CIT Showcase Turns 10

Exhibition of technology in the classroom to be held Friday

When Duke faculty gathered in 2001 for the university's first instructional technology showcase, the hot topic was teaching with the Web.

Then came iPods, multimedia, and a tidal wave of technologies that have opened up new possibilities for teaching and learning.

This year, Duke's 10th annual IT Showcase will focus on "Learning Beyond the Classroom" -- from mobile devices, social networking tools and mapping technologies to open educational resources.

"Technology enables innovation in education," said Steve Nowicki, dean and vice provost for undergraduate education, who will deliver the event's opening plenary. "We need to think innovatively about what we want to do in our learning environments and understand how technology can enhance that and improve learning outcomes."

The free one-day conference, hosted by the Center for Instructional Technology (CIT), is Friday, April 30, from 9 a.m. to 4 p.m. at Perkins/Bostock libraries and the Link. The showcase is open to the public, but registration in advance is recommended.

Among the topics:

· Blogs and Twitter as tools for teaching writing, foreign language and nursing education.

· ePortfolios for measuring student learning outcomes.

· Duke Immerse, a proposed program that would allow students to forgo a regular courseload for a semester in exchange for an intensive semester of full-time research and learning alongside two or three faculty members.

· Students' perspectives on the effective integration of technology in the classroom.

· Mobile devices and mapping technologies in service learning projects in Durham and around the globe.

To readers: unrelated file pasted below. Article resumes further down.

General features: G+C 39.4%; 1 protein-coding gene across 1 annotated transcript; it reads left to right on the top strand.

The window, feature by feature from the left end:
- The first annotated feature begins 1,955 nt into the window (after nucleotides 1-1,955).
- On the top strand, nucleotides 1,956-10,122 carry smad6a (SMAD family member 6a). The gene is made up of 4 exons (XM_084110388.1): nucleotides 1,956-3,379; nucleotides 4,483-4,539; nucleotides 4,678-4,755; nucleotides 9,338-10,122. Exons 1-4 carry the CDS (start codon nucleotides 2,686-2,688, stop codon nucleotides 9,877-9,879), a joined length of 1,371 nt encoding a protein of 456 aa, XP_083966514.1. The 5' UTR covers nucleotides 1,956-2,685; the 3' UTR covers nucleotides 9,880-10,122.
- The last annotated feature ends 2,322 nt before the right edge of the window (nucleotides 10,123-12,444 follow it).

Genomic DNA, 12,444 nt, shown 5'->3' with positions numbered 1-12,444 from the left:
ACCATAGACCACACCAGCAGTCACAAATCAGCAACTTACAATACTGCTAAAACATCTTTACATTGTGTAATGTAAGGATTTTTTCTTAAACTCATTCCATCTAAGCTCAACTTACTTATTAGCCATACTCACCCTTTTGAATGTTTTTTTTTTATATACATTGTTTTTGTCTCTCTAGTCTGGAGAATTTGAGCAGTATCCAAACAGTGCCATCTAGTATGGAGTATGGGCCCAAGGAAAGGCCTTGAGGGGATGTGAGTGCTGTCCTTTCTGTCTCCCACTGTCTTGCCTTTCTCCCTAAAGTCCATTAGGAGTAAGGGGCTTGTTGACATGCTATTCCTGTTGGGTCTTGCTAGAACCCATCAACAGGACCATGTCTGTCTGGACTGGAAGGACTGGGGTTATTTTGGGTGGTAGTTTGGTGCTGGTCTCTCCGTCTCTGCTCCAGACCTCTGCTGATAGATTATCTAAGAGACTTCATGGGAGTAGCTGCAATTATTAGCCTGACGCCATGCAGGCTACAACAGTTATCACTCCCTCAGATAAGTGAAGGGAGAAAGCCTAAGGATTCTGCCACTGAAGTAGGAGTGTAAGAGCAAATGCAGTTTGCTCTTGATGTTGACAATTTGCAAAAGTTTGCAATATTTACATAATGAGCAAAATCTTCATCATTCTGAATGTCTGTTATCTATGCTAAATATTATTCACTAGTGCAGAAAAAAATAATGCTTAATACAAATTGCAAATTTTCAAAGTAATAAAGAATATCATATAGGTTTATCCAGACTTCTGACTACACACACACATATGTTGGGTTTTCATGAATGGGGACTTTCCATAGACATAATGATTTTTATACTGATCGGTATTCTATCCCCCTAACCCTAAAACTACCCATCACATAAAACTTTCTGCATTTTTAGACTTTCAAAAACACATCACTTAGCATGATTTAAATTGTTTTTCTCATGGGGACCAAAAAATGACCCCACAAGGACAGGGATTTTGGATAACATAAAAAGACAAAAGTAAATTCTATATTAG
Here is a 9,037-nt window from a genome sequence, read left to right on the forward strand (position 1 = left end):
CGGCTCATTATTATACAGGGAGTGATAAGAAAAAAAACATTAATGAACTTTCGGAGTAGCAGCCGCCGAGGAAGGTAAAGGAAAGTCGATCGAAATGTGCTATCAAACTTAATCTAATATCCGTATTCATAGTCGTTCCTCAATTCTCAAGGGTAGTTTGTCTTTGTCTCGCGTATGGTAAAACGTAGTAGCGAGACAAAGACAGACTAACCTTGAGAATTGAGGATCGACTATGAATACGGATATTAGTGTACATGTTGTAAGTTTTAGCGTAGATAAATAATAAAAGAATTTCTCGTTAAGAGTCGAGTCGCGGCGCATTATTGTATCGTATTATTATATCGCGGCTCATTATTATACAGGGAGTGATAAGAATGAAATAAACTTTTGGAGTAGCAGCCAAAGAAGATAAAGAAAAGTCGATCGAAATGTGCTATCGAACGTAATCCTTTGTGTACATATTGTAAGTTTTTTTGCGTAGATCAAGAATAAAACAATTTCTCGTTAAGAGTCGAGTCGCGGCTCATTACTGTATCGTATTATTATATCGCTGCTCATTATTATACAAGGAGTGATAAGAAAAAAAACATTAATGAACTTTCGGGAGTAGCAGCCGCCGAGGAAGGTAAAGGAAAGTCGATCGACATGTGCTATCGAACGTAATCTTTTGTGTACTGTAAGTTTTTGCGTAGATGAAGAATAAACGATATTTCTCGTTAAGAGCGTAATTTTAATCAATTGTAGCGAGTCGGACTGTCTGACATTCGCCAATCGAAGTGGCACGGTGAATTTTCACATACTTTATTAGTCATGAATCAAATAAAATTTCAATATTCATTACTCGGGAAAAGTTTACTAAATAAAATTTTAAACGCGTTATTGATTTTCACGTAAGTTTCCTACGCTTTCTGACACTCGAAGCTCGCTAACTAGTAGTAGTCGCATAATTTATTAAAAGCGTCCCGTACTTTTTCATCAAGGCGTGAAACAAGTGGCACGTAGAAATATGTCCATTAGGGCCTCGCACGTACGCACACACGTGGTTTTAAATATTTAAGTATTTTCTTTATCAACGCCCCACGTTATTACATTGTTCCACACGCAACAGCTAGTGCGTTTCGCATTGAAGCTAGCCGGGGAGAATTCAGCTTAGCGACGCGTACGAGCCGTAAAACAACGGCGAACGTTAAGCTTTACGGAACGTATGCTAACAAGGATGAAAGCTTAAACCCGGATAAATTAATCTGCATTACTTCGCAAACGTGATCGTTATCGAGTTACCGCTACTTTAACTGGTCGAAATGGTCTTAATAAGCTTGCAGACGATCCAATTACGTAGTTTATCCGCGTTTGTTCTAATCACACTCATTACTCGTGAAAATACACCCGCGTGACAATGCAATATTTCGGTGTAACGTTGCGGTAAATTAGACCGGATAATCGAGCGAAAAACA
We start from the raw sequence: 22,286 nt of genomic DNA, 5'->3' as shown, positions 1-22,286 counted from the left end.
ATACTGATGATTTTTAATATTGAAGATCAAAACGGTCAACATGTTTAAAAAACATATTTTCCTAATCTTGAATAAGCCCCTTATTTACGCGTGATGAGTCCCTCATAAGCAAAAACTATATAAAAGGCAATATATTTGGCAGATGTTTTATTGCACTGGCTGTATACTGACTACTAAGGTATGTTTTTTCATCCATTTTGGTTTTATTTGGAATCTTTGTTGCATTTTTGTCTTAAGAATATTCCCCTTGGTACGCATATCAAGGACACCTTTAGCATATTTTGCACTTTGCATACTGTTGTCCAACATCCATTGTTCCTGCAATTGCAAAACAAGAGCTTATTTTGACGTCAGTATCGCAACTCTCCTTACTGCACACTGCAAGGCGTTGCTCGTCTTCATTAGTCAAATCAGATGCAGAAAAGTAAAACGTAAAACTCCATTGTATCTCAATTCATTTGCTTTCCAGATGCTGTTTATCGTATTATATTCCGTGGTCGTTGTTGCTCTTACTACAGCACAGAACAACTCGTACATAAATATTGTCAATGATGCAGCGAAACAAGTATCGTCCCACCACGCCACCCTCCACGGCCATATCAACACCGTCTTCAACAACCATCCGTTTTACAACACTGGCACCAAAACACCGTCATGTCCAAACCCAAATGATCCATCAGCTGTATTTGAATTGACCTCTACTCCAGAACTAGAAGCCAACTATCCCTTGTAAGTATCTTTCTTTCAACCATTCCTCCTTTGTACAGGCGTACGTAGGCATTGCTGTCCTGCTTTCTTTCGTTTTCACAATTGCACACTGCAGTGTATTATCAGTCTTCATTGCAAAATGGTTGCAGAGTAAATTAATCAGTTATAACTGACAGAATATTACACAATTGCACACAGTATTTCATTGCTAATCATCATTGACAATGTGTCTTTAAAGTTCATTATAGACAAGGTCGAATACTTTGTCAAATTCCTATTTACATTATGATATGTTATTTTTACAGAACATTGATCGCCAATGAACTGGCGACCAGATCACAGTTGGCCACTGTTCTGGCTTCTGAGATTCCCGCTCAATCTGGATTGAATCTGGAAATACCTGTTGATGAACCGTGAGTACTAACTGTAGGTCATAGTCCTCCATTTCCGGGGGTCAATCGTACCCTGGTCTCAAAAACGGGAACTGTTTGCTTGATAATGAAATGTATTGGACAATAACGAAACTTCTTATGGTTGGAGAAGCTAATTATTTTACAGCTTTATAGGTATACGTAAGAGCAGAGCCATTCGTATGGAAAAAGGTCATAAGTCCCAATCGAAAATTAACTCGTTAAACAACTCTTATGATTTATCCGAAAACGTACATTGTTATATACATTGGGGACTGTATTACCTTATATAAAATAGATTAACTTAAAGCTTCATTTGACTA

The event offers faculty an opportunity to share their experiences with emerging technologies. Associate professor Kate Scholberg, for instance, uses a "smartpen" to record short videos demonstrating how to solve physics problems that she wouldn't have time to demonstrate for her class.

"Students tell me they want more examples, and we have limited time in class," Scholberg said. "The pen records what my writing and my voice while I'm explaining. For students who need that kind of spoken interaction, it works very well."

Other presentations will highlight the potential for technology in interdisciplinary collaboration. Duke faculty in dance and engineering, for example, will discuss a project using accelerometers and video motion capture software to create 3-D models that students can manipulate to learn movement and dance sequences.

"Dance seems like one of the most nontechnological areas, but the tools are there now to move forward in interesting ways," said Tyler Walters, associate professor of the practice of dance.

Mary Barzee, who will present about a "Twitter soap opera" produced by the School of Nursing, said she's looking forward to learning how colleagues are using different technologies.

"The showcase is the perfect place to learn about new technology and make connections with people across campus," said Barzee, program coordinator for the Innovative Nursing Education Technologies grant. "The technology is so exciting right now, and it's fun to see what other people are doing."

A complete list of presentations and presenters is available online.

The second plenary session, "The Potential of Open Educational Resources," will be presented by Joel Thierstein, associate provost of Rice University and executive director of Connexions, and Michael Boezi, editorial director of Flat World Knowledge.

Duke is exploring the possibility of involvement with the Open Learning Initiative, an effort to make courses freely available to non-enrolled learners, Nowicki said.

"We need to move away from the ‘sage on the stage' lecture-based model to a new model where basic content is delivered outside the classroom and class time focuses more on active learning and reinforcement," he said.

Find out more about the event at the showcase site.